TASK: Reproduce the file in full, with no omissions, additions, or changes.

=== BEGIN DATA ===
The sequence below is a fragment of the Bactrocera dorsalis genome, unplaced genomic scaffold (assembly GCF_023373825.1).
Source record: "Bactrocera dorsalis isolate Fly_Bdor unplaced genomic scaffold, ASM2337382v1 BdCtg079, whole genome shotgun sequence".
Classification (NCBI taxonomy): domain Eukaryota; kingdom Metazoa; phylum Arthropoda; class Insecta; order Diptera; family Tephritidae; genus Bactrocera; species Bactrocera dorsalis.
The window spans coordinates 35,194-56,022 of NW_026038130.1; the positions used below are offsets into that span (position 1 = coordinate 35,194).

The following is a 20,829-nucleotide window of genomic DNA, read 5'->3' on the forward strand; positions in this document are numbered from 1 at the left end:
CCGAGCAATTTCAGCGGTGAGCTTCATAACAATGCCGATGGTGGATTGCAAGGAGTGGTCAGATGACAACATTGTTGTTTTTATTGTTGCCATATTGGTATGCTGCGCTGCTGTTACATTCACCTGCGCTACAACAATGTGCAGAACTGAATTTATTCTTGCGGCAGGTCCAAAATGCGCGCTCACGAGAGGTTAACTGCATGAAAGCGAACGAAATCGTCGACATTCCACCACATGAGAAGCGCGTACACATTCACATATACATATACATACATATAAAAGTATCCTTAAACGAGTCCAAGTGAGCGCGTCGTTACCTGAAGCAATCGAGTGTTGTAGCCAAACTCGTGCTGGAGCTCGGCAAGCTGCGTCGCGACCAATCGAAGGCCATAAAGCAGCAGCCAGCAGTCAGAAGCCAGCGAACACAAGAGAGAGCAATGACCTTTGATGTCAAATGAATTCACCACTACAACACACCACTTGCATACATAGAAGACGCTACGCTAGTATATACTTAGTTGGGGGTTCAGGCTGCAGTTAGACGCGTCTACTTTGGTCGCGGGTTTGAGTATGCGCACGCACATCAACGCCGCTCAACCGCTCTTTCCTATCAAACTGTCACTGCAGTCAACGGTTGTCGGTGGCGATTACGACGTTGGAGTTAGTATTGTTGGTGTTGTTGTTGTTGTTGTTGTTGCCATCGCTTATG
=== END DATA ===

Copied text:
The sequence below is a fragment of the Bactrocera dorsalis genome, unplaced genomic scaffold (assembly GCF_023373825.1).
Source record: "Bactrocera dorsalis isolate Fly_Bdor unplaced genomic scaffold, ASM2337382v1 BdCtg079, whole genome shotgun sequence".
Classification (NCBI taxonomy): domain Eukaryota; kingdom Metazoa; phylum Arthropoda; class Insecta; order Diptera; family Tephritidae; genus Bactrocera; species Bactrocera dorsalis.
The window spans coordinates 35,194-56,022 of NW_026038130.1; the positions used below are offsets into that span (position 1 = coordinate 35,194).

The following is a 20,829-nucleotide window of genomic DNA, read 5'->3' on the forward strand; positions in this document are numbered from 1 at the left end:
CCGAGCAATTTCAGCGGTGAGCTTCATAACAATGCCGATGGTGGATTGCAAGGAGTGGTCAGATGACAACATTGTTGTTTTTATTGTTGCCATATTGGTATGCTGCGCTGCTGTTACATTCACCTGCGCTACAACAATGTGCAGAACTGAATTTATTCTTGCGGCAGGTCCAAAATGCGCGCTCACGAGAGGTTAACTGCATGAAAGCGAACGAAATCGTCGACATTCCACCACATGAGAAGCGCGTACACATTCACATATACATATACATACATATAAAAGTATCCTTAAACGAGTCCAAGTGAGCGCGTCGTTACCTGAAGCAATCGAGTGTTGTAGCCAAACTCGTGCTGGAGCTCGGCAAGCTGCGTCGCGACCAATCGAAGGCCATAAAGCAGCAGCCAGCAGTCAGAAGCCAGCGAACACAAGAGAGAGCAATGACCTTTGATGTCAAATGAATTCACCACTACAACACACCACTTGCATACATAGAAGACGCTACGCTAGTATATACTTAGTTGGGGGTTCAGGCTGCAGTTAGACGCGTCTACTTTGGTCGCGGGTTTGAGTATGCGCACGCACATCAACGCCGCTCAACCGCTCTTTCCTATCAAACTGTCACTGCAGTCAACGGTTGTCGGTGGCGATTACGACGTTGGAGTTAGTATTGTTGGTGTTGTTGTTGTTGTTGTTGTTGCCATCGCTTATG